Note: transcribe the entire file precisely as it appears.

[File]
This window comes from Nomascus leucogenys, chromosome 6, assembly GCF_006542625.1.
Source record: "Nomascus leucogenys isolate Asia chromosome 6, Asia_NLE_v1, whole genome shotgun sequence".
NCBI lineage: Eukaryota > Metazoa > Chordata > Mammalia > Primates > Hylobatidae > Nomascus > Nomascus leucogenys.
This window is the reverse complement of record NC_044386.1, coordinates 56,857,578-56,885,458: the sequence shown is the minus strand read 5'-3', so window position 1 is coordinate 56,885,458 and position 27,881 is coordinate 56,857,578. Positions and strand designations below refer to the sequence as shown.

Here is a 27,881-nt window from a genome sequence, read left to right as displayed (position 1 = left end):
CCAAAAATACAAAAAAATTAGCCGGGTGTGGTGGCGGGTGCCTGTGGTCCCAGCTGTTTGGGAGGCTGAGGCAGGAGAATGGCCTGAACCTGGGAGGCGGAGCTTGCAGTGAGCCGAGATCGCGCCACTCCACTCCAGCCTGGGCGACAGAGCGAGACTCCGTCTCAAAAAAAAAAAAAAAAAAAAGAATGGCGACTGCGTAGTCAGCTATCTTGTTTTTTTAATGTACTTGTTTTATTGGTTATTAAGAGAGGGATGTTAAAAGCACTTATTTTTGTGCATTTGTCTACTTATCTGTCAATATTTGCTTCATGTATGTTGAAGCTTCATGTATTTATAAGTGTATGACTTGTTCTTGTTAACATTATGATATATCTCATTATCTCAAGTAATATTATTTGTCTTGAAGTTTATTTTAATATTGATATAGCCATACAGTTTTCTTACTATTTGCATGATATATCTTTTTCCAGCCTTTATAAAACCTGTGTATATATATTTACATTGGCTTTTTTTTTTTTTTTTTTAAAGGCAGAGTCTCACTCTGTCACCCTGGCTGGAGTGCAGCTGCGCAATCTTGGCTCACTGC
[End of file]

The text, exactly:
This window comes from Nomascus leucogenys, chromosome 6, assembly GCF_006542625.1.
Source record: "Nomascus leucogenys isolate Asia chromosome 6, Asia_NLE_v1, whole genome shotgun sequence".
NCBI lineage: Eukaryota > Metazoa > Chordata > Mammalia > Primates > Hylobatidae > Nomascus > Nomascus leucogenys.
This window is the reverse complement of record NC_044386.1, coordinates 56,857,578-56,885,458: the sequence shown is the minus strand read 5'-3', so window position 1 is coordinate 56,885,458 and position 27,881 is coordinate 56,857,578. Positions and strand designations below refer to the sequence as shown.

Here is a 27,881-nt window from a genome sequence, read left to right as displayed (position 1 = left end):
CCAAAAATACAAAAAAATTAGCCGGGTGTGGTGGCGGGTGCCTGTGGTCCCAGCTGTTTGGGAGGCTGAGGCAGGAGAATGGCCTGAACCTGGGAGGCGGAGCTTGCAGTGAGCCGAGATCGCGCCACTCCACTCCAGCCTGGGCGACAGAGCGAGACTCCGTCTCAAAAAAAAAAAAAAAAAAAAGAATGGCGACTGCGTAGTCAGCTATCTTGTTTTTTTAATGTACTTGTTTTATTGGTTATTAAGAGAGGGATGTTAAAAGCACTTATTTTTGTGCATTTGTCTACTTATCTGTCAATATTTGCTTCATGTATGTTGAAGCTTCATGTATTTATAAGTGTATGACTTGTTCTTGTTAACATTATGATATATCTCATTATCTCAAGTAATATTATTTGTCTTGAAGTTTATTTTAATATTGATATAGCCATACAGTTTTCTTACTATTTGCATGATATATCTTTTTCCAGCCTTTATAAAACCTGTGTATATATATTTACATTGGCTTTTTTTTTTTTTTTTTTAAAGGCAGAGTCTCACTCTGTCACCCTGGCTGGAGTGCAGCTGCGCAATCTTGGCTCACTGC